Now that it's been another year and the unemployment rate is still above 9%, the US credit rating was downgraded, we appear to be headed for a double-dip recession, stocks are poised for another sell-off after a horrific week last week, and gold is up over $1700/ounce, do you think she's learned her lesson?
Now she's on Bill Maher's show (watch the 6 minute video) joking that we're "darned fucked," and lamenting that the stimulus wasn't big enough.
See, she's an expert, if you didn't know, and she teaches that government spending drives recovery. It's in all the textbooks, she says, and she teaches that to the undergrads because she teaches the "truth." Both don't worry. She says the empirical evidence "is definitely there," and to those who disagree, her thoughts are "that people wanna say that the sky is green."
In a humorous exchange -- though not for the reasons they suspect -- Maher compares her to a climate scientist in that they both "know real things that you study at a college," but the "stupid people" keep getting in the way. He suggests that people who disagree must have been "Palinized" and he asks, "isn't it frustrating when the people who don't know things about the subject you're so well versed in, get an equal vote in the debate?"
Of course, she agreed.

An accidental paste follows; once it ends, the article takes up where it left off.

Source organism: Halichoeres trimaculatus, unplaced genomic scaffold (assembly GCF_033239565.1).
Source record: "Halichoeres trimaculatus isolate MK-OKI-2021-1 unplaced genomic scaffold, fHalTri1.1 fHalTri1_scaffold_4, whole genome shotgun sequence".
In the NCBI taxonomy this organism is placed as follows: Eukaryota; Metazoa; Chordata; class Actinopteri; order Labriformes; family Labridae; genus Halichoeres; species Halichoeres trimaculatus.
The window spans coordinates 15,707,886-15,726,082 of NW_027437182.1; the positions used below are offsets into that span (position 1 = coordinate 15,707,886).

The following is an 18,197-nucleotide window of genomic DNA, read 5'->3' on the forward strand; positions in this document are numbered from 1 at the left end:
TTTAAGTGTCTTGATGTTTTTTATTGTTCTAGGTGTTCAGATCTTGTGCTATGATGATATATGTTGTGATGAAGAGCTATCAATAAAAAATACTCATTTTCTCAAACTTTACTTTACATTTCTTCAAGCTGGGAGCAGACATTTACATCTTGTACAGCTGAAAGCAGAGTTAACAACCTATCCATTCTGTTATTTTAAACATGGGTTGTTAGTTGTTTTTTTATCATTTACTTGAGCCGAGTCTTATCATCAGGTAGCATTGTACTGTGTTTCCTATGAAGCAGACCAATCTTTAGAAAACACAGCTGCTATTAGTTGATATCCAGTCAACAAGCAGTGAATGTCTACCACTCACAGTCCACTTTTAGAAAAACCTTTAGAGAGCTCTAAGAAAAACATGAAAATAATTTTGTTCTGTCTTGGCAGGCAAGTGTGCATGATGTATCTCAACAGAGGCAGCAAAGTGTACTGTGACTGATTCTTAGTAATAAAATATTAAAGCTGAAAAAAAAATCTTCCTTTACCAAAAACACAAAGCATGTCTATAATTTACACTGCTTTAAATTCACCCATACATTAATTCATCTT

Now, it's easy for Maher to lump free market proponents into the Palin camp (note: this is no defense of that theocrat, Palin) because that's the same way he deals with climate change "deniers": ad hominem, insults, and mockery. Yet, his comparison of Romer to the climate change alarmists is quite apt, for one, because Romer sticks to the conventional wisdom despite the evidence staring her in the face, and for another, because the proposed solutions always entail a drastic attack on individual rights.
It would be interesting to see Maher or Romer debate the issues with a free market proponent from an earlier time, one who lived through the Great Depression. This is what Henry Hazlitt said about FDR's policies -- the ones that Romer idolizes so (quoted by Jeffry Tucker, writing for the Ludwig von Mises Institute in 1993):
Most importantly, he blamed the "artificial cheap-money policy pursued both in England and America, leading here to a colossal real-estate and stock-market speculation under the benign encouragement of Messrs. Coolidge and Mellon." This malinvestment, caused by inflationary policies, created distortions in the capital stock which called for correction.I quoted that passage in an article on Romer in November, 2008, just after she was picked by Obama to lead his Council of Economic Advisers. Back then, she was salivating at having a chance to one-up FDR in the application of Keynesian stimulus.
Let's be thankful that she was frustrated by the stupid people, at least a little bit. And let's hope that her brethren in the administration currently will be similarly frustrated in their attempts at a third round of cheap-money policy, QE3.